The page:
Conceal and carry laws generally are becoming more lenient across the United States. An estimated four to seven million people have conceal and carry permits, and the 2011 National Right-to-Carry Reciprocity Act, a bill proposed in Congress, would allow citizens with conceal and carry permits in one state to have that license recognized in another state that allows residents to carry a concealed weapon.
The legislation, however, excludes Illinois because Illinois does not give its residents conceal and carry rights. Five congressmen from Illinois support an amendment to the National Right-to-Carry Reciprocity Act that would grant citizens with conceal and carry permits from other states the ability to carry in Illinois, even though the right is currently not recognized in the state.
The District of Columbia also does not permit residents to carry concealed weapons. However, the proposed amendment would allow D.C. residents to obtain a permit in another state and have the permit recognized in D.C. as well.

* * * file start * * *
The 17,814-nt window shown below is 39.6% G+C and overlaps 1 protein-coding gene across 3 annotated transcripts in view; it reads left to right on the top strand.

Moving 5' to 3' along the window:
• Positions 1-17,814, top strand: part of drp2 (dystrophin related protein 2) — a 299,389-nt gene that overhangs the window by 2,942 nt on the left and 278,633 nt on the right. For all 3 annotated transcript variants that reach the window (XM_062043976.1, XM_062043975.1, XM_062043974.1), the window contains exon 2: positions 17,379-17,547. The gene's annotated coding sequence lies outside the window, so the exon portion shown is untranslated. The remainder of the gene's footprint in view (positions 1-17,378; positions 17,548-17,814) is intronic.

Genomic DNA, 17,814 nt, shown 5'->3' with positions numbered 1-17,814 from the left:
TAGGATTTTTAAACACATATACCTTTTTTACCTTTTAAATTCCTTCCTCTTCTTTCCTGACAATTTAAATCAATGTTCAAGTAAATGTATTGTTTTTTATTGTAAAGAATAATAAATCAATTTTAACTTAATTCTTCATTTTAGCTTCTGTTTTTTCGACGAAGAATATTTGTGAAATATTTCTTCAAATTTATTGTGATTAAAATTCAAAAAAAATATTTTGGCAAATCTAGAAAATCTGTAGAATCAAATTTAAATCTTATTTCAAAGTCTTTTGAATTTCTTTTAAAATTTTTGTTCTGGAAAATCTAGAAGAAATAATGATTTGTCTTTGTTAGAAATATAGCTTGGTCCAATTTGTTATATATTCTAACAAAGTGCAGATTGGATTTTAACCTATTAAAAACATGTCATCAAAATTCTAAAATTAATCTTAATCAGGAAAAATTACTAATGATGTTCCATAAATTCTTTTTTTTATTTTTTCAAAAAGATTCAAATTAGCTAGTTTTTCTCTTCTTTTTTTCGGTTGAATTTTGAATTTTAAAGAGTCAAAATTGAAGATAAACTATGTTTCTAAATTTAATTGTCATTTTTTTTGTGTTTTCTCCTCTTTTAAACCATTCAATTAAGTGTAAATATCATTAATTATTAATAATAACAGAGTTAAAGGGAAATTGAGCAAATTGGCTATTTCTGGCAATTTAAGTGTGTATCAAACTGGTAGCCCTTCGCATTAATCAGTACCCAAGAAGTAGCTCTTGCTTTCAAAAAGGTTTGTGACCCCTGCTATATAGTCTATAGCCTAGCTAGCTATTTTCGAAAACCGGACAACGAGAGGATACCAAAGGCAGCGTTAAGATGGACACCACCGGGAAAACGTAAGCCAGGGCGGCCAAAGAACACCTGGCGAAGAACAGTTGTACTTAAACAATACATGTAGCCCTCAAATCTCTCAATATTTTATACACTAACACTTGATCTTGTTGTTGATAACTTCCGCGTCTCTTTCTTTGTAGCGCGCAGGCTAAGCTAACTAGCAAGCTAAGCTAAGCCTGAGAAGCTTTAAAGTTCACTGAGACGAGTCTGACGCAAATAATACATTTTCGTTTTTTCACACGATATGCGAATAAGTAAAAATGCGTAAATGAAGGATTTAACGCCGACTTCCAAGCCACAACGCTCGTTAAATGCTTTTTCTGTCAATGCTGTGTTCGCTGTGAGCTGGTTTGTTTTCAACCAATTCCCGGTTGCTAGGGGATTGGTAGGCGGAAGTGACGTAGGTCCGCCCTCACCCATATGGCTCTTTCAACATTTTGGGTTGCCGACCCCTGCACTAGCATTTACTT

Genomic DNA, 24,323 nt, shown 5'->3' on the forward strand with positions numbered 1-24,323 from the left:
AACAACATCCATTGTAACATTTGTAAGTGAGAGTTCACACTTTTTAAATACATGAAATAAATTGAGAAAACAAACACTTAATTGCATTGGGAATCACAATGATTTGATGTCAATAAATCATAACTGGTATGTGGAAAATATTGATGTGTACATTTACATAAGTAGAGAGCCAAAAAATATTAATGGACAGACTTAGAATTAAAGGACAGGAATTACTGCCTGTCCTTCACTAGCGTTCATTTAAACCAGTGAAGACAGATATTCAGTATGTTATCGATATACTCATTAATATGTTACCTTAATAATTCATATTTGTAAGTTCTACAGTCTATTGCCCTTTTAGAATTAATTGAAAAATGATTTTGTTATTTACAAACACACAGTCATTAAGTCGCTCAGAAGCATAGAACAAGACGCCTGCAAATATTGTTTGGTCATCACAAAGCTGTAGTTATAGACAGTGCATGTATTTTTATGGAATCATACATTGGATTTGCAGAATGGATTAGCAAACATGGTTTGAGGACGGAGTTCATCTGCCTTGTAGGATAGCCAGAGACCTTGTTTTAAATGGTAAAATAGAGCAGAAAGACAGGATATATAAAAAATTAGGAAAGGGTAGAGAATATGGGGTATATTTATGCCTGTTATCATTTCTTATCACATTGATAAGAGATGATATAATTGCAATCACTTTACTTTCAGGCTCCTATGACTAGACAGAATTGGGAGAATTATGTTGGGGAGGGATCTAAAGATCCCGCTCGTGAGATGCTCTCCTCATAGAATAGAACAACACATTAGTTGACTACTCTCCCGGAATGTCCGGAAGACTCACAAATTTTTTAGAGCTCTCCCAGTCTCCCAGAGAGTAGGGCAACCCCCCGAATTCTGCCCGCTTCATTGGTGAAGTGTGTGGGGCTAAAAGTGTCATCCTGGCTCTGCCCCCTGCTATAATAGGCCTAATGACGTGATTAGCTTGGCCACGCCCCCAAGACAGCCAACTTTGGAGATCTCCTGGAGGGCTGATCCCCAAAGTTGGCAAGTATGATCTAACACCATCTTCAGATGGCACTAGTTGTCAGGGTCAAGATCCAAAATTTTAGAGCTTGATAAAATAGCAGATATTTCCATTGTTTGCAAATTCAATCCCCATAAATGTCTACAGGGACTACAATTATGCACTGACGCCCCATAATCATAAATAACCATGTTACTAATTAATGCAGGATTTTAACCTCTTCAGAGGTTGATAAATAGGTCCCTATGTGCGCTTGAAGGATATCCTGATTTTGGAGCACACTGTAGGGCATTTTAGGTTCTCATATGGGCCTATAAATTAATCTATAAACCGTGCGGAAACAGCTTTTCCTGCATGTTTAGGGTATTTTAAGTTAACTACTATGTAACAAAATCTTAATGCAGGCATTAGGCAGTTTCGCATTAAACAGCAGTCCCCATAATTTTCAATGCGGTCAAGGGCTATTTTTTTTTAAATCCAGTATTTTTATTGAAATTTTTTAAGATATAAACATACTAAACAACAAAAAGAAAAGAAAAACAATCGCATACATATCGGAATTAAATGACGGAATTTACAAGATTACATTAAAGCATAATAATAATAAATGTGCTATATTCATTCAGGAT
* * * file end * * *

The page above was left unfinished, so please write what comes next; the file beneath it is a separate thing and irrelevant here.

States with conceal and carry laws usually require applicants to go through background checks and safety training. Many states, however, have loosened their regulations on conceal and carry permits in recent years. In fact, Arizona has declared that requiring any type of permit to carry a concealed weapon violates its state constitution.
In contrast, Illinois currently does not allow residents to carry concealed weapons. Illinois gun laws state that only people with valid Firearm Owner's Identification (FOID) cards may transport guns, and only if the gun is not loaded and is enclosed in an appropriate case. Someone who transports a gun in a container other than a gun case may be charged with a Class B misdemeanor, and carrying an uncased, loaded gun may result in state felony charges for unlawful use of a weapon.
If the National Right-to-Carry Reciprocity Act becomes law and an amendment is made to grant citizens with conceal and carry permits from other states the right to carry in Illinois, the restrictions on gun ownership and transport in Illinois would be considerably relaxed. The Act passed the House of Representatives in November, and is up for consideration in the Senate next before it could be sent to President Obama for signing.
If you have questions about gun laws in Illinois or are facing state felony charges for unlawful use of a weapon, contact a knowledgeable criminal defense attorney for more information.